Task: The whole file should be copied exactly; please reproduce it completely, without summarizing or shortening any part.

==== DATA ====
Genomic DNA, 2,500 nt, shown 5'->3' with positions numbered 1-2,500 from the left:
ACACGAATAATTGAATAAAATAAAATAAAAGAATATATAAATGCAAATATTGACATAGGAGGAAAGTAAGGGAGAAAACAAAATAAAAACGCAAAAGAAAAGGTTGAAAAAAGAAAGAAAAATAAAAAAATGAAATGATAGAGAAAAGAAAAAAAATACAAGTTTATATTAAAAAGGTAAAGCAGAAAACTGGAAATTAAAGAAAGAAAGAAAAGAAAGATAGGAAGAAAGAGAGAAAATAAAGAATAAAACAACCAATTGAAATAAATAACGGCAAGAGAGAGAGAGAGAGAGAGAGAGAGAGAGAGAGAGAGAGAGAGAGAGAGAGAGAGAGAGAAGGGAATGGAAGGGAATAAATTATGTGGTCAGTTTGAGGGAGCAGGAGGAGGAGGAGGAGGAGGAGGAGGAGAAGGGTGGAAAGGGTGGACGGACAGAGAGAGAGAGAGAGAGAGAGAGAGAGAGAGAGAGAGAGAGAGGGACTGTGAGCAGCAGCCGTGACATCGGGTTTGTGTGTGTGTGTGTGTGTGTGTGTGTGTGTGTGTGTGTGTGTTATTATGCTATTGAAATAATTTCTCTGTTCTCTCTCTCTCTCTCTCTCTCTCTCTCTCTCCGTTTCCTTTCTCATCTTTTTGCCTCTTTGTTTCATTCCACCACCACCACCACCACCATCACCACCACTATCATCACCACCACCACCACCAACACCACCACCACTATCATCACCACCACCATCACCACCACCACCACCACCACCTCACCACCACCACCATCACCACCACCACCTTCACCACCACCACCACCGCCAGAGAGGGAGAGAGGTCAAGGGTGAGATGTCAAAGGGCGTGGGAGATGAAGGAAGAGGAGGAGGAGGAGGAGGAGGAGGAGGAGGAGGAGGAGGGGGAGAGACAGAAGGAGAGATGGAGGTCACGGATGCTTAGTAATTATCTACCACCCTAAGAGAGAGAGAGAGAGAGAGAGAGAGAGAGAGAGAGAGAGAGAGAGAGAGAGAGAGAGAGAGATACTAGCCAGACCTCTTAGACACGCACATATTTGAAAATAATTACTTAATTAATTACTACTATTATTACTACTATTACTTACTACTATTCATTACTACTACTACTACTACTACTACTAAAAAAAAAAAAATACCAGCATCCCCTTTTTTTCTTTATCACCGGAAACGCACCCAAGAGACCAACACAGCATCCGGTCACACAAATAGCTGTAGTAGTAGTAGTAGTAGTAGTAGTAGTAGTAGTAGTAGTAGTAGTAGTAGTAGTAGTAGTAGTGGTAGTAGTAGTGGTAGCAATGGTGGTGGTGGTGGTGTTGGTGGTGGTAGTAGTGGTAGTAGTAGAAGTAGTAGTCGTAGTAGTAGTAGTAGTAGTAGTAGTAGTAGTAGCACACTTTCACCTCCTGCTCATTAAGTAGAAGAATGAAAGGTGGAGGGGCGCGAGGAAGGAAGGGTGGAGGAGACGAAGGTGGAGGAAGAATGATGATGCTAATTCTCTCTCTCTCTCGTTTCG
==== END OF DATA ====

Genomic DNA, 2,500 nt, shown 5'->3' with positions numbered 1-2,500 from the left:
ACACGAATAATTGAATAAAATAAAATAAAAGAATATATAAATGCAAATATTGACATAGGAGGAAAGTAAGGGAGAAAACAAAATAAAAACGCAAAAGAAAAGGTTGAAAAAAGAAAGAAAAATAAAAAAATGAAATGATAGAGAAAAGAAAAAAAATACAAGTTTATATTAAAAAGGTAAAGCAGAAAACTGGAAATTAAAGAAAGAAAGAAAAGAAAGATAGGAAGAAAGAGAGAAAATAAAGAATAAAACAACCAATTGAAATAAATAACGGCAAGAGAGAGAGAGAGAGAGAGAGAGAGAGAGAGAGAGAGAGAGAGAGAGAGAGAGAGAGAGAAGGGAATGGAAGGGAATAAATTATGTGGTCAGTTTGAGGGAGCAGGAGGAGGAGGAGGAGGAGGAGGAGGAGAAGGGTGGAAAGGGTGGACGGACAGAGAGAGAGAGAGAGAGAGAGAGAGAGAGAGAGAGAGAGAGAGGGACTGTGAGCAGCAGCCGTGACATCGGGTTTGTGTGTGTGTGTGTGTGTGTGTGTGTGTGTGTGTGTGTGTGTTATTATGCTATTGAAATAATTTCTCTGTTCTCTCTCTCTCTCTCTCTCTCTCTCTCTCTCCGTTTCCTTTCTCATCTTTTTGCCTCTTTGTTTCATTCCACCACCACCACCACCACCATCACCACCACTATCATCACCACCACCACCACCAACACCACCACCACTATCATCACCACCACCATCACCACCACCACCACCACCACCTCACCACCACCACCATCACCACCACCACCTTCACCACCACCACCACCGCCAGAGAGGGAGAGAGGTCAAGGGTGAGATGTCAAAGGGCGTGGGAGATGAAGGAAGAGGAGGAGGAGGAGGAGGAGGAGGAGGAGGAGGAGGAGGGGGAGAGACAGAAGGAGAGATGGAGGTCACGGATGCTTAGTAATTATCTACCACCCTAAGAGAGAGAGAGAGAGAGAGAGAGAGAGAGAGAGAGAGAGAGAGAGAGAGAGAGAGAGAGAGATACTAGCCAGACCTCTTAGACACGCACATATTTGAAAATAATTACTTAATTAATTACTACTATTATTACTACTATTACTTACTACTATTCATTACTACTACTACTACTACTACTACTAAAAAAAAAAAAATACCAGCATCCCCTTTTTTTCTTTATCACCGGAAACGCACCCAAGAGACCAACACAGCATCCGGTCACACAAATAGCTGTAGTAGTAGTAGTAGTAGTAGTAGTAGTAGTAGTAGTAGTAGTAGTAGTAGTAGTAGTAGTAGTGGTAGTAGTAGTGGTAGCAATGGTGGTGGTGGTGGTGTTGGTGGTGGTAGTAGTGGTAGTAGTAGAAGTAGTAGTCGTAGTAGTAGTAGTAGTAGTAGTAGTAGTAGTAGCACACTTTCACCTCCTGCTCATTAAGTAGAAGAATGAAAGGTGGAGGGGCGCGAGGAAGGAAGGGTGGAGGAGACGAAGGTGGAGGAAGAATGATGATGCTAATTCTCTCTCTCTCTCGTTTCG